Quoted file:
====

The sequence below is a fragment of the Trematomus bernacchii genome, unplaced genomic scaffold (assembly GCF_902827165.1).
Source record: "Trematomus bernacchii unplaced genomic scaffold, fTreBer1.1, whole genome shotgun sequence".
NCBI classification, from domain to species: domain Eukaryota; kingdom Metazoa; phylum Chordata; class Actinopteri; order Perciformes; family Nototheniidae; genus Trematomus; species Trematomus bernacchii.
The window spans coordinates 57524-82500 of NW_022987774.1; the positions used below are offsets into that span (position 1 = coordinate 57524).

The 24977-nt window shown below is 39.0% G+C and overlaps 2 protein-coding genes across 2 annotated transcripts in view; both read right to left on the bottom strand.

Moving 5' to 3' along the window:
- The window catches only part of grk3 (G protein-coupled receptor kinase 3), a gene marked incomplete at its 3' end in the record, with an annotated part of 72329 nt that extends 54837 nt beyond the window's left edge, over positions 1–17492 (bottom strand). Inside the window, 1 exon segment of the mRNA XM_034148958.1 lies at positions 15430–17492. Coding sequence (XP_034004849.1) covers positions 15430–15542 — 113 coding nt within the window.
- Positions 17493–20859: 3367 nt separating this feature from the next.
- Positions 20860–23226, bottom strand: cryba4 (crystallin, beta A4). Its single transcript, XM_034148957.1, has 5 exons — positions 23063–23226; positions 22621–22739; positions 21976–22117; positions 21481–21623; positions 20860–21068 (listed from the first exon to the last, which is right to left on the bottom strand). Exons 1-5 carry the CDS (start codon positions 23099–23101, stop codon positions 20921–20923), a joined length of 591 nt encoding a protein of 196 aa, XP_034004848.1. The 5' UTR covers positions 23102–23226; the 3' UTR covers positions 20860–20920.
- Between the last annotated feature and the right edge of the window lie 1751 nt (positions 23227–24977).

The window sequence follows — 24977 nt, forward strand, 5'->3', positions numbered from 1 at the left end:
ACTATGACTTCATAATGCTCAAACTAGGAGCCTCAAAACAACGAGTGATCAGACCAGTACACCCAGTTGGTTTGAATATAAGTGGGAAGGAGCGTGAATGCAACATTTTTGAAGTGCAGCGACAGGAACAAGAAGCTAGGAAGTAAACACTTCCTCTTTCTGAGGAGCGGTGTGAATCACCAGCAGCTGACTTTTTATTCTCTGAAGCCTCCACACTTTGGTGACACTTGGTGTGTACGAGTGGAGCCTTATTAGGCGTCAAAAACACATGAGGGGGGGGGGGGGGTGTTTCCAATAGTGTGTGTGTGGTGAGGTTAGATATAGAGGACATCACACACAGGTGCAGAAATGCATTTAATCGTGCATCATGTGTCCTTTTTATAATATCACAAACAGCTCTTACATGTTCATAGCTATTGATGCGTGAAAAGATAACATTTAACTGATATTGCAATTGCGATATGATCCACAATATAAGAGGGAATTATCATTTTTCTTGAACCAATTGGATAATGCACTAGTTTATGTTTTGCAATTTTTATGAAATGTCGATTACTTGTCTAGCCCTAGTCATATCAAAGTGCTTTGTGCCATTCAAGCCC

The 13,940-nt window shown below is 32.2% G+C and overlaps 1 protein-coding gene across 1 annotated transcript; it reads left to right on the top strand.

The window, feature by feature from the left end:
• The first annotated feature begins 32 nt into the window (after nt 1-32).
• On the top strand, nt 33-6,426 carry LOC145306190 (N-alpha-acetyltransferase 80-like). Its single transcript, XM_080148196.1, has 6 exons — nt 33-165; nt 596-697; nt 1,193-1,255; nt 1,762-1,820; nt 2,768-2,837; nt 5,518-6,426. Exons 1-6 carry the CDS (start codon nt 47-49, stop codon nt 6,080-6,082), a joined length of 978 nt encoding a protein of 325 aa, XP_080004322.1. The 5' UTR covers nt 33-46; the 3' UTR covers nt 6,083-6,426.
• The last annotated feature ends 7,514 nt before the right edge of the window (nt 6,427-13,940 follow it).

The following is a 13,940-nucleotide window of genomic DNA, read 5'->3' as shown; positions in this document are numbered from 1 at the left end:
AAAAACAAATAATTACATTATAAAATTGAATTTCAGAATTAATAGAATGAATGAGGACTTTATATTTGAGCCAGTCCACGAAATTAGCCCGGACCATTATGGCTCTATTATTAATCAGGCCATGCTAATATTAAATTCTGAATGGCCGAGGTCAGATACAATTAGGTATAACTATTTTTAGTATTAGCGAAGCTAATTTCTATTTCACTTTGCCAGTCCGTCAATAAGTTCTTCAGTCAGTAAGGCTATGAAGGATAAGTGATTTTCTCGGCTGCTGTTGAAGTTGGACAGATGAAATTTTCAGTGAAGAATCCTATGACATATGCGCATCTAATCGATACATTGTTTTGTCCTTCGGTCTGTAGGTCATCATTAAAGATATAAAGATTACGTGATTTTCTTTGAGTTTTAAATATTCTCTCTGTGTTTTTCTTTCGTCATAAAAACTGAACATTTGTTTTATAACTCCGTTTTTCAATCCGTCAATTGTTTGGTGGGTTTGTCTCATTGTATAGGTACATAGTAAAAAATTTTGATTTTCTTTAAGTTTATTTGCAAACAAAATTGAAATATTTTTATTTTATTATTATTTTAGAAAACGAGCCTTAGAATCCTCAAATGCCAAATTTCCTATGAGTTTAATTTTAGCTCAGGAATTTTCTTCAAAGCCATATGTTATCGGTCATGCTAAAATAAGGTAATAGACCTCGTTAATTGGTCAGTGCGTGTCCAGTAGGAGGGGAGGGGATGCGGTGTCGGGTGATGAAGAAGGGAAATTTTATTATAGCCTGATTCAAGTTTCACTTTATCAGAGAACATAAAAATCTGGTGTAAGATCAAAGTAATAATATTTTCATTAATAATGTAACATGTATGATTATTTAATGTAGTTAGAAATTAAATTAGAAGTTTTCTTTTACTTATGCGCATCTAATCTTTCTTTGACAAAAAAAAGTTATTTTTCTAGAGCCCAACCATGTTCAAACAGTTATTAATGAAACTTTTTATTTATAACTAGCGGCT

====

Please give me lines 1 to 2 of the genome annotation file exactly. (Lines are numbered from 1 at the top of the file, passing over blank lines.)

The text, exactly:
The sequence below is a fragment of the Trematomus bernacchii genome, unplaced genomic scaffold (assembly GCF_902827165.1).
Source record: "Trematomus bernacchii unplaced genomic scaffold, fTreBer1.1, whole genome shotgun sequence".